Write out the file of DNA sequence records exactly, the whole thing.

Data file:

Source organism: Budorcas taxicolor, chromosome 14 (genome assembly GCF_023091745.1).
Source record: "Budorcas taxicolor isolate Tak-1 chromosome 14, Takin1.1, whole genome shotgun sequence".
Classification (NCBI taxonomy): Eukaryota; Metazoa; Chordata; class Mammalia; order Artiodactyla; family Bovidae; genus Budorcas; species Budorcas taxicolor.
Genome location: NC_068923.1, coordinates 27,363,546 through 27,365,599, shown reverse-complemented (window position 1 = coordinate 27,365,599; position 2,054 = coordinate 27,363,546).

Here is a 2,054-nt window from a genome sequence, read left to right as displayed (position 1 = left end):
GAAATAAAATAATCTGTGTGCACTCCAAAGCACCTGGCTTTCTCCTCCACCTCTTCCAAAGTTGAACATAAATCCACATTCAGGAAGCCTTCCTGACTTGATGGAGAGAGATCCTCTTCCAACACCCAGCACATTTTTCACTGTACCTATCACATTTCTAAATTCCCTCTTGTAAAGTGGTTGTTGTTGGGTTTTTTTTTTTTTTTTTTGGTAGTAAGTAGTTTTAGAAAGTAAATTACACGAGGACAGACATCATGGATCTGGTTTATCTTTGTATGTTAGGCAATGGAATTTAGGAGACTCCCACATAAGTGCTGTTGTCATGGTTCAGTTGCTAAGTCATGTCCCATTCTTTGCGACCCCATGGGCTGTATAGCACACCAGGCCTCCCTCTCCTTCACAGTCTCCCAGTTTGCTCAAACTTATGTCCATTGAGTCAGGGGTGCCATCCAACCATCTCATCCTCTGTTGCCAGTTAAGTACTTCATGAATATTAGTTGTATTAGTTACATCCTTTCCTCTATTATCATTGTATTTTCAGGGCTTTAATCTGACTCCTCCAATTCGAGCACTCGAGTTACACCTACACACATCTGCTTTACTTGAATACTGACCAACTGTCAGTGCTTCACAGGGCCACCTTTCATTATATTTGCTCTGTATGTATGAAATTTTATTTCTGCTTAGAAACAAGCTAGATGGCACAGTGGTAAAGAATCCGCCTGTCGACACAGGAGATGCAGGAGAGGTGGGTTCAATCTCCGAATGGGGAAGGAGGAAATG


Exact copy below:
Source organism: Budorcas taxicolor, chromosome 14 (genome assembly GCF_023091745.1).
Source record: "Budorcas taxicolor isolate Tak-1 chromosome 14, Takin1.1, whole genome shotgun sequence".
Classification (NCBI taxonomy): Eukaryota; Metazoa; Chordata; class Mammalia; order Artiodactyla; family Bovidae; genus Budorcas; species Budorcas taxicolor.
Genome location: NC_068923.1, coordinates 27,363,546 through 27,365,599, shown reverse-complemented (window position 1 = coordinate 27,365,599; position 2,054 = coordinate 27,363,546).

Here is a 2,054-nt window from a genome sequence, read left to right as displayed (position 1 = left end):
GAAATAAAATAATCTGTGTGCACTCCAAAGCACCTGGCTTTCTCCTCCACCTCTTCCAAAGTTGAACATAAATCCACATTCAGGAAGCCTTCCTGACTTGATGGAGAGAGATCCTCTTCCAACACCCAGCACATTTTTCACTGTACCTATCACATTTCTAAATTCCCTCTTGTAAAGTGGTTGTTGTTGGGTTTTTTTTTTTTTTTTTTGGTAGTAAGTAGTTTTAGAAAGTAAATTACACGAGGACAGACATCATGGATCTGGTTTATCTTTGTATGTTAGGCAATGGAATTTAGGAGACTCCCACATAAGTGCTGTTGTCATGGTTCAGTTGCTAAGTCATGTCCCATTCTTTGCGACCCCATGGGCTGTATAGCACACCAGGCCTCCCTCTCCTTCACAGTCTCCCAGTTTGCTCAAACTTATGTCCATTGAGTCAGGGGTGCCATCCAACCATCTCATCCTCTGTTGCCAGTTAAGTACTTCATGAATATTAGTTGTATTAGTTACATCCTTTCCTCTATTATCATTGTATTTTCAGGGCTTTAATCTGACTCCTCCAATTCGAGCACTCGAGTTACACCTACACACATCTGCTTTACTTGAATACTGACCAACTGTCAGTGCTTCACAGGGCCACCTTTCATTATATTTGCTCTGTATGTATGAAATTTTATTTCTGCTTAGAAACAAGCTAGATGGCACAGTGGTAAAGAATCCGCCTGTCGACACAGGAGATGCAGGAGAGGTGGGTTCAATCTCCGAATGGGGAAGGAGGAAATG